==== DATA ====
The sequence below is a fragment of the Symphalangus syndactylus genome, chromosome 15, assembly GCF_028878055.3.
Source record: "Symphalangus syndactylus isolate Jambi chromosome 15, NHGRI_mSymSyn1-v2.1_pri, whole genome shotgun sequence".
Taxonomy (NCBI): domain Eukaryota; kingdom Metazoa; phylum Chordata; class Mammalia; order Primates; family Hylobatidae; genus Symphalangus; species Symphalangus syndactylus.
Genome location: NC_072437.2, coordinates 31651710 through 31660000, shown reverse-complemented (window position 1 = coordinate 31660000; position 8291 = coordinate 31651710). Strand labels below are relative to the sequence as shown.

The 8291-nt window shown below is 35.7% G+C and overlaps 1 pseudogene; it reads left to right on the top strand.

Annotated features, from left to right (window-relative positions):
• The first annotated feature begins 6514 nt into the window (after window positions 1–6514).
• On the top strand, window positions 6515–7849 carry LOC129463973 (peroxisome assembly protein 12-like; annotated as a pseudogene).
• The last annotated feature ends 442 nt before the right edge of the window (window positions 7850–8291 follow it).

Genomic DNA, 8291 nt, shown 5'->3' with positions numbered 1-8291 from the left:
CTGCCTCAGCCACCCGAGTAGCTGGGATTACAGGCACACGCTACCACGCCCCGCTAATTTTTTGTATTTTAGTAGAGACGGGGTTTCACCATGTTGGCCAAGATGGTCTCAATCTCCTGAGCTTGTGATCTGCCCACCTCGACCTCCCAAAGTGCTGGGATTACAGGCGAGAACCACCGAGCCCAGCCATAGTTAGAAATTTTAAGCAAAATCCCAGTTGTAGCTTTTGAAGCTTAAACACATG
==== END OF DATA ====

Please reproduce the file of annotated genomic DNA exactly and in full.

The sequence below is a fragment of the Symphalangus syndactylus genome, chromosome 15, assembly GCF_028878055.3.
Source record: "Symphalangus syndactylus isolate Jambi chromosome 15, NHGRI_mSymSyn1-v2.1_pri, whole genome shotgun sequence".
Taxonomy (NCBI): domain Eukaryota; kingdom Metazoa; phylum Chordata; class Mammalia; order Primates; family Hylobatidae; genus Symphalangus; species Symphalangus syndactylus.
Genome location: NC_072437.2, coordinates 31651710 through 31660000, shown reverse-complemented (window position 1 = coordinate 31660000; position 8291 = coordinate 31651710). Strand labels below are relative to the sequence as shown.

The 8291-nt window shown below is 35.7% G+C and overlaps 1 pseudogene; it reads left to right on the top strand.

Annotated features, from left to right (window-relative positions):
• The first annotated feature begins 6514 nt into the window (after window positions 1–6514).
• On the top strand, window positions 6515–7849 carry LOC129463973 (peroxisome assembly protein 12-like; annotated as a pseudogene).
• The last annotated feature ends 442 nt before the right edge of the window (window positions 7850–8291 follow it).

Genomic DNA, 8291 nt, shown 5'->3' with positions numbered 1-8291 from the left:
CTGCCTCAGCCACCCGAGTAGCTGGGATTACAGGCACACGCTACCACGCCCCGCTAATTTTTTGTATTTTAGTAGAGACGGGGTTTCACCATGTTGGCCAAGATGGTCTCAATCTCCTGAGCTTGTGATCTGCCCACCTCGACCTCCCAAAGTGCTGGGATTACAGGCGAGAACCACCGAGCCCAGCCATAGTTAGAAATTTTAAGCAAAATCCCAGTTGTAGCTTTTGAAGCTTAAACACATG